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The House in Otai by Mizuishi

This house in Otai by Mizuishi Architect Atelier creates a serene “Tori Michi” or a connecting passage for the parents of the clients to come by and visit. The architect uses design in a contemporary setting to inculcate age-old traditions in a residential area.

This plot of land in Otai in Nagoya prefecture though close to the city has a tranquil setting and has been with this family for generations. Mizuishi Architect Atelier was given the responsibility to build a home for the clients on the south side of the plot, separate from the house in which their parents lived yet the house needed to maintain connections that mould the family together. The Atelier, a practice led by Kota Mizuishi, sought to develop a natural relationship between the two structures to maintain the garden view between the two homes and to connect the inside living area to its natural surrounding outside.

The rather austere setting in wood does not have many frills as decoration but just the play of wood and the design of the roof gables that gives the house a character that is distinct and contemporary.

“There was a plan to rebuild the south side structure as a home for the owner, his wife, and his young daughter,” explains Kota Mizuishi, “The goal of this project is to make a natural relationship between the two homes maintaining the reasonable distance, not too close, and not too far. It is not to live with parents, but to make a sharing place with parents. My design is an attempt to maintain the garden view between the two homes and to connect the inside living area to its natural surrounding outside.”

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The new home is built away from the north and south garden as well as the southern home used to be. It is a composition that consists of a permeable wooden roof and wall that gently cover the main volume. The gaps between the main volume and permeable wood make the “Tori-Michi” that can pass through the parents’ house to outside, and creates a triangular gable opening that connects the whole house within.

“The “Tori-Michi” connection is a passage on the east side of the site where the parents can visit the southern house when they so choose. It is a two-layer open ceiling space and the gable roof of the main volume overhang continuous to the ground here. The eaves are extended to the north and south garden and are connected to the west side. Because the roof is partially open with wooden rafters, and the wall that supports it is made of wooden louver, it is a place that takes in light and wind while being protected,” explains Mizuishi.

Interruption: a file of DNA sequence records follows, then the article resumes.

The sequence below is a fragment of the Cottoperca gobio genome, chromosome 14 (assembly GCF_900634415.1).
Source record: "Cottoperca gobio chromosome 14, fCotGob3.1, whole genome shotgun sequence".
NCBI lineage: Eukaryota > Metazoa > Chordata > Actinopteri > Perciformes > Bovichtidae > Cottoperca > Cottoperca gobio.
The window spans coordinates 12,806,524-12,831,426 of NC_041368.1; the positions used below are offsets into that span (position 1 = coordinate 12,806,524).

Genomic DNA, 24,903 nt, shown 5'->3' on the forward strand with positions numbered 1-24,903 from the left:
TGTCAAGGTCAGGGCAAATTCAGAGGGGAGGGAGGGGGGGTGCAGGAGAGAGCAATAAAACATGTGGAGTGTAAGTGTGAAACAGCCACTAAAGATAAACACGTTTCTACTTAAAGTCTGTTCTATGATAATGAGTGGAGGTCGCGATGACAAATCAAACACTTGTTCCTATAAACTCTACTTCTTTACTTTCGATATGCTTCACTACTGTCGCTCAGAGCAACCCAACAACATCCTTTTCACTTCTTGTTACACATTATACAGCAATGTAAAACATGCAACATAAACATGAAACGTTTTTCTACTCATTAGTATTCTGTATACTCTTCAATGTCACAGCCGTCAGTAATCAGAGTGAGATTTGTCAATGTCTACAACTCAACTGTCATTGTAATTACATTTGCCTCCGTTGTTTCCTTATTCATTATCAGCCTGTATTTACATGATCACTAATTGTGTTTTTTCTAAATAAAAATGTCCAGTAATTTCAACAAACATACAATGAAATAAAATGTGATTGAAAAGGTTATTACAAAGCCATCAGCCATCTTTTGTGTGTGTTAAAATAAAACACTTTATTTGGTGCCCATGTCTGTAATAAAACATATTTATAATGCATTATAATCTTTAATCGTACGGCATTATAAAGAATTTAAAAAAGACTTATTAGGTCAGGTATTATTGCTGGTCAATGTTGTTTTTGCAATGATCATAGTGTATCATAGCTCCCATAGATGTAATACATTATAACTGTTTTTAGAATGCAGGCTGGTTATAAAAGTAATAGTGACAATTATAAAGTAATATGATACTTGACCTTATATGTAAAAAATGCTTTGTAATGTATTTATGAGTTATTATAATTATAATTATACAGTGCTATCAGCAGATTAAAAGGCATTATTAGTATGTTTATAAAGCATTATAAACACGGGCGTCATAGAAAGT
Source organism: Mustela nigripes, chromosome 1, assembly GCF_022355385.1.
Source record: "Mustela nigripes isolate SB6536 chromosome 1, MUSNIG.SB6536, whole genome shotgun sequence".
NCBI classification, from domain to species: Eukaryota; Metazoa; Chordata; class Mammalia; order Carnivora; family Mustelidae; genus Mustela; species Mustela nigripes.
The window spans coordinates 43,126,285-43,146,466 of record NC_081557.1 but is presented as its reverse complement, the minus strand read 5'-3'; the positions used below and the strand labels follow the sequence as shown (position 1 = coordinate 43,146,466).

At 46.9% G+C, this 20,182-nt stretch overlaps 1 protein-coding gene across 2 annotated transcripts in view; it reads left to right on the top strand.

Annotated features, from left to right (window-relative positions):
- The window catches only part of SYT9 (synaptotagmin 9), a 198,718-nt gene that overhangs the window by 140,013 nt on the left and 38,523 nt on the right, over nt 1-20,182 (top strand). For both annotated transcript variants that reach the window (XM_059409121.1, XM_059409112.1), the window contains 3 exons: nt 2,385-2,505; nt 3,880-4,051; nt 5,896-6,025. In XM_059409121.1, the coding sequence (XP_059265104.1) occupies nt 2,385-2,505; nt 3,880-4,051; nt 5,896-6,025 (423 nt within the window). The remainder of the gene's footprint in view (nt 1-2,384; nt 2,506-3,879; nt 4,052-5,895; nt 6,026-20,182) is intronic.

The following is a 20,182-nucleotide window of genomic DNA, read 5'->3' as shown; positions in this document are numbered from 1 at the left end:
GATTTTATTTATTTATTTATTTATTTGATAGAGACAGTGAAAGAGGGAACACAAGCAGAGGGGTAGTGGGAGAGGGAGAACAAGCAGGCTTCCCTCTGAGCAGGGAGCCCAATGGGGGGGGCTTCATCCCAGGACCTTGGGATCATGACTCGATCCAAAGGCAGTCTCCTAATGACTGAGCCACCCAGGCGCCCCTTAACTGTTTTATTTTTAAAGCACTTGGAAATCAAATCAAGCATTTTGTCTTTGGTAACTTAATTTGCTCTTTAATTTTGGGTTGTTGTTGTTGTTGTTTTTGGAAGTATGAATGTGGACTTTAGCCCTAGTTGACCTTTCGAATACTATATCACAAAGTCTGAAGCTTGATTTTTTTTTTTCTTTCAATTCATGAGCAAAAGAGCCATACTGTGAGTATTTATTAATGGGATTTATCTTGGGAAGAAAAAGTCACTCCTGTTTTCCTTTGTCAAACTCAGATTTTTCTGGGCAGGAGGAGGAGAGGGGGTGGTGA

“The inner triangular gable openings show the rafters of the slope, the ceiling, and opening at the top of the beam so that each room is united from above. The rafters that overhang the eaves become more impressive by eliminating the ridge and the strut supporting it, and connect inside and outside by extending to the Tori-Michi,” he adds.

 

The architect wants to keep traditions alive without making the space intrusive, he says, “In this area, there have been many instances where homes are built on a large piece of land and the houses of the members of the family are assigned spaces at the corners. It is important to protect the cityscape from piecemeal redevelopment and to create relationships between old and new households.”

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In this house, the trees in the northern garden give the much-needed space between the two generations while the garden view is the connection between the homes.

“This natural space provides a way for the families to stay connected but also maintain their privacy. “Tori-Michi” on the east side is the tie that binds the families together,” he says.

 

PROJECT DETAILS:

Location: Kiyosu, Aichi, Japan

Type: residential house

Architect: Kota Mizuishi / Mizuishi Architect Atelier

Structural Engineer: Kentaro Nagasaka

Lighting Designer: Nakajima Tatsuoki Lighting Design Laboratory Inc.

Contractor: Seiwa-kensetu

Photographer: Hiroshi Tanigawa

Site area: 310.92 sq mt

Building area: 95.17 m2

Total floor area: 108.42 m2

Structure: wood

Ground Floor Plan

First Floor Plan